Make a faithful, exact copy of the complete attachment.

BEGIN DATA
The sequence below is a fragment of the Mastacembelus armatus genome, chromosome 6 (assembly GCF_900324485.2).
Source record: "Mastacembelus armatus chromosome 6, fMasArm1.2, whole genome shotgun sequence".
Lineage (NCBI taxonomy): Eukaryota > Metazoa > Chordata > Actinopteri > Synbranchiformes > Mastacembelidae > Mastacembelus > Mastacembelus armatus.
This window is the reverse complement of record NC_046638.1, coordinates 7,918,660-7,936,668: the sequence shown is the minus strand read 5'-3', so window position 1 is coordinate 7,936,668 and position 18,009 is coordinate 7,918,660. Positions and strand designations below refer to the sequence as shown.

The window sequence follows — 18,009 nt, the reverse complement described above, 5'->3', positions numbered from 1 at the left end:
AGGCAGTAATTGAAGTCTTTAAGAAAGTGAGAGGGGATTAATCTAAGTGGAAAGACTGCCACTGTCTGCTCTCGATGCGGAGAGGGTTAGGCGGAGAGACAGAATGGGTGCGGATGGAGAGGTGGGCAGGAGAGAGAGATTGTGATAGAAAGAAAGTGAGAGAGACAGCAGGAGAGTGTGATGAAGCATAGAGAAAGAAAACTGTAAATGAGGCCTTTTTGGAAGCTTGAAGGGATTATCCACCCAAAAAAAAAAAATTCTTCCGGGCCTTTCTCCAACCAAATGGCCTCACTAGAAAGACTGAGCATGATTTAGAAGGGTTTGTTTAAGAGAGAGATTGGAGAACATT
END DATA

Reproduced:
The sequence below is a fragment of the Mastacembelus armatus genome, chromosome 6 (assembly GCF_900324485.2).
Source record: "Mastacembelus armatus chromosome 6, fMasArm1.2, whole genome shotgun sequence".
Lineage (NCBI taxonomy): Eukaryota > Metazoa > Chordata > Actinopteri > Synbranchiformes > Mastacembelidae > Mastacembelus > Mastacembelus armatus.
This window is the reverse complement of record NC_046638.1, coordinates 7,918,660-7,936,668: the sequence shown is the minus strand read 5'-3', so window position 1 is coordinate 7,936,668 and position 18,009 is coordinate 7,918,660. Positions and strand designations below refer to the sequence as shown.

The window sequence follows — 18,009 nt, the reverse complement described above, 5'->3', positions numbered from 1 at the left end:
AGGCAGTAATTGAAGTCTTTAAGAAAGTGAGAGGGGATTAATCTAAGTGGAAAGACTGCCACTGTCTGCTCTCGATGCGGAGAGGGTTAGGCGGAGAGACAGAATGGGTGCGGATGGAGAGGTGGGCAGGAGAGAGAGATTGTGATAGAAAGAAAGTGAGAGAGACAGCAGGAGAGTGTGATGAAGCATAGAGAAAGAAAACTGTAAATGAGGCCTTTTTGGAAGCTTGAAGGGATTATCCACCCAAAAAAAAAAAATTCTTCCGGGCCTTTCTCCAACCAAATGGCCTCACTAGAAAGACTGAGCATGATTTAGAAGGGTTTGTTTAAGAGAGAGATTGGAGAACATT